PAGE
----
Rise Again?

August 7, 2018

So, the dust has settled on the first game of the season – and that most rare of breeds. The lesser spotted come-from-behind home win.

 

The near 31,000 of our lot in the ground and the thousands of others spread far and wide greeted Lynden Gooch’s winner with a mix of elation and relief. I hope it’s a significant moment in the history of our club, when we bottomed out and the bad times melted away - but I guess I’m not alone in getting the ‘run before you walk’ sensation just because we’ve won a home game. That’s a measure of where we all are after the last couple of years – dreaming of better times without thinking too much about whether there’s any substance behind it to back it up, forgetting the hard work needed to get there. Catalyst is an overused word but I’m hoping that glorious 96th-minute header was one. If it’s not, well, at least it’s a step in the right direction.

 

It’s hard to read too much into it but there were three positives for me. The obvious one is winning a game with a late goal but equally important are the fact Jack Ross wasn't shy in changing things when needed and the fact that the players didn’t hide. Chris Maguire’s delivery in the first half wasn’t good and everyone knows about his rash challenge that gave them a very well taken penner – but he continued to show urgency to do something about rectifying things. I’d like to have heard the gaffer’s half-time team talk because there was no sign of us starting the second half in second gear – a feature of following Sunderland for so long. Again, I’m not underestimating where we are and it’s only one game - but you can only beat who you’re playing. Talking of which, injury problems or not, I’m not quite sure why Lee Bowyer didn’t drag a few youngsters up to fill the bench. Even if he had no intention of playing them, what harm can the experience of being around a first team squad do? Long journey, aye, and they’d maybe not had their 'leaving London' jabs, but an opportunity wasted for me by the team-mate scrapping charver. Giving a message to the board? The wrong one, for me.

 

The ALS interview with Ross is a good read. His values come across well, notably respect and good communication, making me think he’s a good fit for us. It also includes the obligatory tale about Sir Alex Ferguson. That bloke. I swear, if there’s a Scottish household with a football connection, he’ll know about it and will rock up with a word or two of wisdom and an autograph. A rare breed and for all those who've raged at him, me included, a reminder he's a cracking guy, without ego.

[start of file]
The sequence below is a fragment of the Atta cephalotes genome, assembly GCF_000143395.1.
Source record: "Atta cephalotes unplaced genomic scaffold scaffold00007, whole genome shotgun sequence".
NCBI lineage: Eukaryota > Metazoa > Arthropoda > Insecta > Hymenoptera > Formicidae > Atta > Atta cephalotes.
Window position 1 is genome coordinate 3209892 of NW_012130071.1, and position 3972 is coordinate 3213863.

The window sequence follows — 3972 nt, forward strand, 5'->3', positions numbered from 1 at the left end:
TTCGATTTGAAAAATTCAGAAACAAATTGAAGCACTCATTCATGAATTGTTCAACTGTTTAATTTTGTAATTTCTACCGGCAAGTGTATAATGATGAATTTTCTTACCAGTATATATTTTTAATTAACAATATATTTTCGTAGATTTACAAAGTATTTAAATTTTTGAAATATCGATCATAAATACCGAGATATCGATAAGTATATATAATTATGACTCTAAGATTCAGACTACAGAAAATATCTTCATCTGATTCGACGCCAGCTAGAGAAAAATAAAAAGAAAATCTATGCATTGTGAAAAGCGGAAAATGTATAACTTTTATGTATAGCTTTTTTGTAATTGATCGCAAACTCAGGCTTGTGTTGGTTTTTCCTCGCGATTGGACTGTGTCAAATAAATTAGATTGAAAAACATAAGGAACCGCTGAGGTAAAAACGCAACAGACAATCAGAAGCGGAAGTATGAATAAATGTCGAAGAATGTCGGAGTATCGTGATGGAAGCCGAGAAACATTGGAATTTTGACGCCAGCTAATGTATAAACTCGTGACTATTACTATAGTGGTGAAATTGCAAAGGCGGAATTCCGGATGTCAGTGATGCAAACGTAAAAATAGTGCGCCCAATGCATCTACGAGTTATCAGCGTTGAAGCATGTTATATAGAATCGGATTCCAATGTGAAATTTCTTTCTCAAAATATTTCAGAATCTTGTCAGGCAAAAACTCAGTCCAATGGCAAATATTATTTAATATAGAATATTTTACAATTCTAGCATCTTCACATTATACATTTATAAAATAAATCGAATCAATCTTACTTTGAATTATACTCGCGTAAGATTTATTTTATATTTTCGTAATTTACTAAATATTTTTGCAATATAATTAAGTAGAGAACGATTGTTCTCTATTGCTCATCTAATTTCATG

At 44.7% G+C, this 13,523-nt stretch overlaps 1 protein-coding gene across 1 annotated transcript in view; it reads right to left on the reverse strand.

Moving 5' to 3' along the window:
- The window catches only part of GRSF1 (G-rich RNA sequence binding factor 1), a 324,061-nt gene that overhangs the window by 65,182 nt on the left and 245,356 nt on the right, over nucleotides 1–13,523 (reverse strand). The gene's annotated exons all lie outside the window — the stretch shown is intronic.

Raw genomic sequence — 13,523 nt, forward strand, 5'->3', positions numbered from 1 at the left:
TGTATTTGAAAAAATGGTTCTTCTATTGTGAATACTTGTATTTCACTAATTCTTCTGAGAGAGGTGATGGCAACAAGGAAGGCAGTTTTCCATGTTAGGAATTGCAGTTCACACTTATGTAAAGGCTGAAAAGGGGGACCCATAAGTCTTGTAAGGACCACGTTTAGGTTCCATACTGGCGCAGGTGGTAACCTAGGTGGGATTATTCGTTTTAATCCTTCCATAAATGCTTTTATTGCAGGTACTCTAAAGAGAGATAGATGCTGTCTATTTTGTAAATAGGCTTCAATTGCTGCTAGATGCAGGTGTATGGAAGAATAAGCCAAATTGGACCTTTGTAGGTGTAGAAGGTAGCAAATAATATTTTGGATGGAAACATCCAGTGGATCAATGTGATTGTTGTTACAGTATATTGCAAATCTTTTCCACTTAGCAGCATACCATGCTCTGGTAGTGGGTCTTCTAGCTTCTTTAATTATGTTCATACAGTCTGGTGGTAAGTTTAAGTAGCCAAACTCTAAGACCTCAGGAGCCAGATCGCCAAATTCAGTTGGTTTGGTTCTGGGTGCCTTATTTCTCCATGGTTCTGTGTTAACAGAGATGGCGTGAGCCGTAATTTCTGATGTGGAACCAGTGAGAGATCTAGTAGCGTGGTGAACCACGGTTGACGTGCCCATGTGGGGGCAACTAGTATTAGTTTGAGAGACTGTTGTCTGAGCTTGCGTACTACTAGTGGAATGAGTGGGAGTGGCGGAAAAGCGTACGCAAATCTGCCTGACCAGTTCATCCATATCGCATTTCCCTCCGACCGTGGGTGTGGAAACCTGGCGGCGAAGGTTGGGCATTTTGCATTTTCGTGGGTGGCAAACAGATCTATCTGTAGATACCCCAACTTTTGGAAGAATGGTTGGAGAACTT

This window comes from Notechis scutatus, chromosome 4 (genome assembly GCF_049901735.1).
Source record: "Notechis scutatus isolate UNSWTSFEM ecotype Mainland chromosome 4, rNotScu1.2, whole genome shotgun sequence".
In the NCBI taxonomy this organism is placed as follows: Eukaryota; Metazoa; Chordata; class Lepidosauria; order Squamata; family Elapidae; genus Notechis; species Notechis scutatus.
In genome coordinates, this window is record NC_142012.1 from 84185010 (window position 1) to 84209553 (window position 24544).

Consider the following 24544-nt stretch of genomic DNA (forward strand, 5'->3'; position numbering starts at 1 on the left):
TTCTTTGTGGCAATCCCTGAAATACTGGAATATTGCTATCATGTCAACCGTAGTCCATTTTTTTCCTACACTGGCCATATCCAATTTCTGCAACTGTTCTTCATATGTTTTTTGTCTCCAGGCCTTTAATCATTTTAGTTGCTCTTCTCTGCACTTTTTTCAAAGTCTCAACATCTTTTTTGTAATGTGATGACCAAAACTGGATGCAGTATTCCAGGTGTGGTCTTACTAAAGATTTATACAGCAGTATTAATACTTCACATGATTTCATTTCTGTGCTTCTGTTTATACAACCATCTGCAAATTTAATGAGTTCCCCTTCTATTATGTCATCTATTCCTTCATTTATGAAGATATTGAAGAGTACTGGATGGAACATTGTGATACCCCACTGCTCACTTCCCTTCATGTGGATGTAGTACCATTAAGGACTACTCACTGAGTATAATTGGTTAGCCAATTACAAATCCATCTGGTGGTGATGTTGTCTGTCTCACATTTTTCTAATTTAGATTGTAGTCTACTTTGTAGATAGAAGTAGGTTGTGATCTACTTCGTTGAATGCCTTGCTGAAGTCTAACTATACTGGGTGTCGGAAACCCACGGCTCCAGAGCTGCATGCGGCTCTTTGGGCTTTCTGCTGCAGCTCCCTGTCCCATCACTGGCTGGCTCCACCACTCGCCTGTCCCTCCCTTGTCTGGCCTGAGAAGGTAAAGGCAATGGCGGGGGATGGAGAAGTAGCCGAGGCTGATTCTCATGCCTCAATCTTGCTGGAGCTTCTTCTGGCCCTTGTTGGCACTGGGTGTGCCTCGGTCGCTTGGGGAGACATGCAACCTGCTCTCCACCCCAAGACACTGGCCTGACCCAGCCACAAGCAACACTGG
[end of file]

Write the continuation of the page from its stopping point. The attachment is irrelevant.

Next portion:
Talking of egos, there’s no room for them in League One. For all we’d take being back in the Premier League in a shot, we’re not fish out of water being somewhere where the power of players and agents is diluted. We’ve not done too well with big shots in recent years, have we? It’s fitting that Gooch got the winner, as he’s been here for years, knows what we’re about and even got a mention in Ross’s interview. Gooch retweeting the picture of the bairns at the front of the North Stand, celebrating his winner with joy all over their little faces, was brilliant. It’s a long way from California but carry on the journey with us mate and ignore the transfer windows - you get us and we’re great for each other.

 

As for the support, did we expect anything else? The change and hard work of the new regime definitely put a few thousand on the gate, but it was never going to be in the teens, although the attendance did seem to be seen – and commented on – by plenty who don’t seem to know our club as well as we do. We might have been through the mill but we’re not going to change our club like an energy supplier. I’d love it if we left the badge of honour of turning up week in, week out and moaning about what’s going on with the club to them up the road. For every underdog that turns up and crumbles this season there’ll be 20 more gagging to use it to their advantage and give us a bloody nose. We’re great fans, we know that, but let’s leave the backslapping and totting up of crowds elsewhere to others with less quality control.

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At the back end of the 1980s, football fanzines began to sweep the country and in 1989 we were presented with a new vehicle on which to enjoy some of this ride – A Love Supreme. ALS was a place we could all go to celebrate and commiserate being a Sunderland fan. Win, lose or draw, the pages of the fanzine became solace for many of us as we stumbled our way through our day to day lives, punctuated by the ups and downs of more match days than any of us care to remember.

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